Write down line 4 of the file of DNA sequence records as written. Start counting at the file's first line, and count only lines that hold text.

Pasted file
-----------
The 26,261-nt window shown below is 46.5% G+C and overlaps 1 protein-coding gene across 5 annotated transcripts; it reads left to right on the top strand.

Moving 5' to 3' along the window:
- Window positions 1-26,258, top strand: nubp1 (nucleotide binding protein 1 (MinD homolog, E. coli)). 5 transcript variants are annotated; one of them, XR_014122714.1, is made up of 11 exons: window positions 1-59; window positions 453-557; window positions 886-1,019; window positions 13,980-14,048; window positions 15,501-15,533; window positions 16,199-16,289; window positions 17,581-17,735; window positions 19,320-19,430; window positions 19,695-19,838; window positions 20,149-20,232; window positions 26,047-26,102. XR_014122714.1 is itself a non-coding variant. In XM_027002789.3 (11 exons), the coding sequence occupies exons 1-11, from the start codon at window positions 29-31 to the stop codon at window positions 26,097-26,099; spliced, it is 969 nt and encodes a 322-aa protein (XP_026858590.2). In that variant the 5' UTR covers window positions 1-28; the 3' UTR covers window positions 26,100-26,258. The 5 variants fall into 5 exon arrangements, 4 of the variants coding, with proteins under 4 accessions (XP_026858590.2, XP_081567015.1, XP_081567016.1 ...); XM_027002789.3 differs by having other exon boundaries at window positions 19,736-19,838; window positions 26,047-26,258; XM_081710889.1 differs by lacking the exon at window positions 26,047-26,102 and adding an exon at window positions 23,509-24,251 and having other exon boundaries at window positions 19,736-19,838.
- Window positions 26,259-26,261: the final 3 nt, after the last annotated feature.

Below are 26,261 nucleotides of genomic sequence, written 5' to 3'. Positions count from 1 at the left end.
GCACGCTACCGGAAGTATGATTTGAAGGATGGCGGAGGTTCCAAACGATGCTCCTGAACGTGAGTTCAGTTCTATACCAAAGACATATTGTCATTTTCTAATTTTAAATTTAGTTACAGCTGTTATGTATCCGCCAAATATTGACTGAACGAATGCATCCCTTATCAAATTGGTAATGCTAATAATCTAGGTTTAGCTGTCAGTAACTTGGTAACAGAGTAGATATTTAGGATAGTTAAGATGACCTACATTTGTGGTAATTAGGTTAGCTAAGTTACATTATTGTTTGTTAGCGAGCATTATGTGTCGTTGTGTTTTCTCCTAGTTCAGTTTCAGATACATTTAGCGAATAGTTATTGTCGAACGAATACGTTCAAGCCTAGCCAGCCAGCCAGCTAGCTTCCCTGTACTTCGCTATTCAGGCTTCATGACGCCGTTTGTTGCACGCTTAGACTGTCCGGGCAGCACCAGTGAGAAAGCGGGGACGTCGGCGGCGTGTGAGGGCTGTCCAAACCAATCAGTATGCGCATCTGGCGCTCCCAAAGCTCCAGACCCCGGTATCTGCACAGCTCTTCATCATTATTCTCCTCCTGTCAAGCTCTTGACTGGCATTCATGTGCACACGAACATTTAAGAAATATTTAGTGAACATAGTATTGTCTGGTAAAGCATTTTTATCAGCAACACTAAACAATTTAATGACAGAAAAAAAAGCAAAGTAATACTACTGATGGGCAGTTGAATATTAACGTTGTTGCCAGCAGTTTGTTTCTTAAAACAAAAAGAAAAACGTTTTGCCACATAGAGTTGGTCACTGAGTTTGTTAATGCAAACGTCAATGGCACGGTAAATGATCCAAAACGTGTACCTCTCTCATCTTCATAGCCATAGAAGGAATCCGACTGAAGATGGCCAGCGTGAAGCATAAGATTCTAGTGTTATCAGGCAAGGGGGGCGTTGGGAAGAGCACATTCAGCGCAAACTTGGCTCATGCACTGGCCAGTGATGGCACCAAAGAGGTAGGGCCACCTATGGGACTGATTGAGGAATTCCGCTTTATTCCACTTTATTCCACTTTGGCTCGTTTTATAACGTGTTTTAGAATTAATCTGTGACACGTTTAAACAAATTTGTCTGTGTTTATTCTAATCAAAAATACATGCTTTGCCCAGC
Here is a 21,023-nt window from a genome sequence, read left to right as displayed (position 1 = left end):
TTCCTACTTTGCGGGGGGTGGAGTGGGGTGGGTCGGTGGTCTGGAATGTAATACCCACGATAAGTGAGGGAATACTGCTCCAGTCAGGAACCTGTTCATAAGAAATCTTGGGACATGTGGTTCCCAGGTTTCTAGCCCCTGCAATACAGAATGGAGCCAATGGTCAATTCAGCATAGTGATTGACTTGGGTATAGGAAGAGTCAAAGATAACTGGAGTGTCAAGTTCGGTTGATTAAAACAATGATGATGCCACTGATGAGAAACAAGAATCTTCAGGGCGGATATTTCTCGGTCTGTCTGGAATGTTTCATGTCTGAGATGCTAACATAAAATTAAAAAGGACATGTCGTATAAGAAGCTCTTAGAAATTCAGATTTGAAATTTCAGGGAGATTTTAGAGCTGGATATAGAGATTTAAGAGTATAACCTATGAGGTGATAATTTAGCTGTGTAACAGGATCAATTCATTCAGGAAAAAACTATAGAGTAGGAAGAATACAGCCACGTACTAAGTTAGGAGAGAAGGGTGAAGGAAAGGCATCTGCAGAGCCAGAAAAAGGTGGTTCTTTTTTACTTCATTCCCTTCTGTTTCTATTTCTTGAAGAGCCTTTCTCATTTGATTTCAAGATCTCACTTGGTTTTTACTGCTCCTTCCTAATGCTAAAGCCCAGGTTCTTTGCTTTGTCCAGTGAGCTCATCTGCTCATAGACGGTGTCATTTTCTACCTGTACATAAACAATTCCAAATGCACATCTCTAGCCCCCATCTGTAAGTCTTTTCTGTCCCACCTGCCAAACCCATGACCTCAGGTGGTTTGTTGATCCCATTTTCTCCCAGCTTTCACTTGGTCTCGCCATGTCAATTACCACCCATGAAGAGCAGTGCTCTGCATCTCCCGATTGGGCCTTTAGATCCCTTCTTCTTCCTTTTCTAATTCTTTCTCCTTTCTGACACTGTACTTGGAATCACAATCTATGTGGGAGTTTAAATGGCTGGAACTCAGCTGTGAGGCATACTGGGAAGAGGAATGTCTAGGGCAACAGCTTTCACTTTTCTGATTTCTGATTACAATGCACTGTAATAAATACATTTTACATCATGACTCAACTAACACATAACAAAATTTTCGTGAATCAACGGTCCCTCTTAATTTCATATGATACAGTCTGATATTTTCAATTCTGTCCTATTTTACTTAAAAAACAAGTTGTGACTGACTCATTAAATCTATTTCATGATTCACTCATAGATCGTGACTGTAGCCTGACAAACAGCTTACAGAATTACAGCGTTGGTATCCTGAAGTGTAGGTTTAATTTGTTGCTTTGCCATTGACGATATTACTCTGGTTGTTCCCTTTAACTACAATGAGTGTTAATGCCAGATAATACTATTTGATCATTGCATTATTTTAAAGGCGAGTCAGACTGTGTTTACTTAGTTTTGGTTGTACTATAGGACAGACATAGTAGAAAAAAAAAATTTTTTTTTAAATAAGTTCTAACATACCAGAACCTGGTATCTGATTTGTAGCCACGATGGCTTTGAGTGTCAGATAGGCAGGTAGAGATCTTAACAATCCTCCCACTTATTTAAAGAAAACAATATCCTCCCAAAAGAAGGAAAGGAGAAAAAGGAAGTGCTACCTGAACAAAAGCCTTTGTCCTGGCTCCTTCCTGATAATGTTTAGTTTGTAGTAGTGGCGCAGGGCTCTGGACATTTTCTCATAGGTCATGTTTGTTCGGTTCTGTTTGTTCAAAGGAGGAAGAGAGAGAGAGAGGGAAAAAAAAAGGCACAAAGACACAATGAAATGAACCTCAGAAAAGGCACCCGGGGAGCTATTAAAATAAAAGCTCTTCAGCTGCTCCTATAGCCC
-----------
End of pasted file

- Window positions 26,259-26,261: the final 3 nt, after the last annotated feature.